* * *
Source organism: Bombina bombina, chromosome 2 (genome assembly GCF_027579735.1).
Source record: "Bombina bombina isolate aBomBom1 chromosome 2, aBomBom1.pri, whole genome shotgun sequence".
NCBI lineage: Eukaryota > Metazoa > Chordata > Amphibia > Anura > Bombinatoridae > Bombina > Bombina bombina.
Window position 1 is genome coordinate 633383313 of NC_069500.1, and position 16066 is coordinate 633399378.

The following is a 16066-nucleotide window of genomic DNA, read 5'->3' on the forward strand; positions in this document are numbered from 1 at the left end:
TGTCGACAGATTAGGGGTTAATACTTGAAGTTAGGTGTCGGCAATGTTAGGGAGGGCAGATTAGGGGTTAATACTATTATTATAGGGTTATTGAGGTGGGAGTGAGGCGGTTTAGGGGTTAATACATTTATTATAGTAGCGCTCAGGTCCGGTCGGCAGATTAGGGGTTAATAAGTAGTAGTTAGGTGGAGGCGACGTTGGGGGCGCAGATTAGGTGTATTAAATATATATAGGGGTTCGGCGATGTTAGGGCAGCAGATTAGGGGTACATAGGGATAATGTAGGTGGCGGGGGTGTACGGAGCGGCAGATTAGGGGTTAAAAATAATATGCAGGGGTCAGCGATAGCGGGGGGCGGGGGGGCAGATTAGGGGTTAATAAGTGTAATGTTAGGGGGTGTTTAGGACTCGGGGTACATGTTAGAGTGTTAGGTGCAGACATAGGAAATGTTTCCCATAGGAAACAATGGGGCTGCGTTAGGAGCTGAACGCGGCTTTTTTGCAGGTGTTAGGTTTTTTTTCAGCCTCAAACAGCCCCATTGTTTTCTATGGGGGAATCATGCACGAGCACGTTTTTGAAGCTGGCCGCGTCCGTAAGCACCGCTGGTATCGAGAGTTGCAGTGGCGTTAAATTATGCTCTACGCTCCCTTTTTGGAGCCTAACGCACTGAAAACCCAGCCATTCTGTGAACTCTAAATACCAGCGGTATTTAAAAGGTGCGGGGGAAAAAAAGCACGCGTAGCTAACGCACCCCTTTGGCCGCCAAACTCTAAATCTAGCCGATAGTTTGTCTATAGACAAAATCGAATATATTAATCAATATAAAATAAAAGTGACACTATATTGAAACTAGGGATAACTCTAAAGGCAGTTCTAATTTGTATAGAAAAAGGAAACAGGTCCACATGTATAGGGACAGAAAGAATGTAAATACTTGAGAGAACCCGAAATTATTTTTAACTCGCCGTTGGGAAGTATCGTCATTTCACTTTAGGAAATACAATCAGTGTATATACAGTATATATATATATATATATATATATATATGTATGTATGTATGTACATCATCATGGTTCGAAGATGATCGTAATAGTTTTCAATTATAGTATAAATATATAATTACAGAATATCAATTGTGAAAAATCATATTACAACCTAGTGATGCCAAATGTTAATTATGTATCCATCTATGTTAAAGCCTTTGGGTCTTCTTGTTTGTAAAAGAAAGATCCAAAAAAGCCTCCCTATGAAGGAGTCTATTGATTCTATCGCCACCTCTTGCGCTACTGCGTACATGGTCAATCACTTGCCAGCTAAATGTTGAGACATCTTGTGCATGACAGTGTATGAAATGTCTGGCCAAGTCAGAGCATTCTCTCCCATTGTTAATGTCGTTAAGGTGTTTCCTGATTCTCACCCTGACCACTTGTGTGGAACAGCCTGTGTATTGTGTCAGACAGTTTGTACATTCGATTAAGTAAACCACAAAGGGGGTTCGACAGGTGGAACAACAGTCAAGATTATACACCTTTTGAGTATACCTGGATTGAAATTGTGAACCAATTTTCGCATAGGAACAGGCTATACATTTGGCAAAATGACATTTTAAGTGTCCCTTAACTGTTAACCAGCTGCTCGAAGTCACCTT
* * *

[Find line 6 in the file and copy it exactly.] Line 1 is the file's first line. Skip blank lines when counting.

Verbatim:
TGTCGACAGATTAGGGGTTAATACTTGAAGTTAGGTGTCGGCAATGTTAGGGAGGGCAGATTAGGGGTTAATACTATTATTATAGGGTTATTGAGGTGGGAGTGAGGCGGTTTAGGGGTTAATACATTTATTATAGTAGCGCTCAGGTCCGGTCGGCAGATTAGGGGTTAATAAGTAGTAGTTAGGTGGAGGCGACGTTGGGGGCGCAGATTAGGTGTATTAAATATATATAGGGGTTCGGCGATGTTAGGGCAGCAGATTAGGGGTACATAGGGATAATGTAGGTGGCGGGGGTGTACGGAGCGGCAGATTAGGGGTTAAAAATAATATGCAGGGGTCAGCGATAGCGGGGGGCGGGGGGGCAGATTAGGGGTTAATAAGTGTAATGTTAGGGGGTGTTTAGGACTCGGGGTACATGTTAGAGTGTTAGGTGCAGACATAGGAAATGTTTCCCATAGGAAACAATGGGGCTGCGTTAGGAGCTGAACGCGGCTTTTTTGCAGGTGTTAGGTTTTTTTTCAGCCTCAAACAGCCCCATTGTTTTCTATGGGGGAATCATGCACGAGCACGTTTTTGAAGCTGGCCGCGTCCGTAAGCACCGCTGGTATCGAGAGTTGCAGTGGCGTTAAATTATGCTCTACGCTCCCTTTTTGGAGCCTAACGCACTGAAAACCCAGCCATTCTGTGAACTCTAAATACCAGCGGTATTTAAAAGGTGCGGGGGAAAAAAAGCACGCGTAGCTAACGCACCCCTTTGGCCGCCAAACTCTAAATCTAGCCGATAGTTTGTCTATAGACAAAATCGAATATATTAATCAATATAAAATAAAAGTGACACTATATTGAAACTAGGGATAACTCTAAAGGCAGTTCTAATTTGTATAGAAAAAGGAAACAGGTCCACATGTATAGGGACAGAAAGAATGTAAATACTTGAGAGAACCCGAAATTATTTTTAACTCGCCGTTGGGAAGTATCGTCATTTCACTTTAGGAAATACAATCAGTGTATATACAGTATATATATATATATATATATATATATATGTATGTATGTATGTACATCATCATGGTTCGAAGATGATCGTAATAGTTTTCAATTATAGTATAAATATATAATTACAGAATATCAATTGTGAAAAATCATATTACAACCTAGTGATGCCAAATGTTAATTATGTATCCATCTATGTTAAAGCCTTTGGGTCTTCTTGTTTGTAAAAGAAAGATCCAAAAAAGCCTCCCTATGAAGGAGTCTATTGATTCTATCGCCACCTCTTGCGCTACTGCGTACATGGTCAATCACTTGCCAGCTAAATGTTGAGACATCTTGTGCATGACAGTGTATGAAATGTCTGGCCAAGTCAGAGCATTCTCTCCCATTGTTAATGTCGTTAAGGTGTTTCCTGATTCTCACCCTGACCACTTGTGTGGAACAGCCTGTGTATTGTGTCAGACAGTTTGTACATTCGATTAAGTAAACCACAAAGGGGGTTCGACAGGTGGAACAACAGTCAAGATTATACACCTTTTGAGTATACCTGGATTGAAATTGTGAACCAATTTTCGCATAGGAACAGGCTATACATTTGGCAAAATGACATTTTAAGTGTCCCTTAACTGTTAACCAGCTGCTCGAAGTCACCTT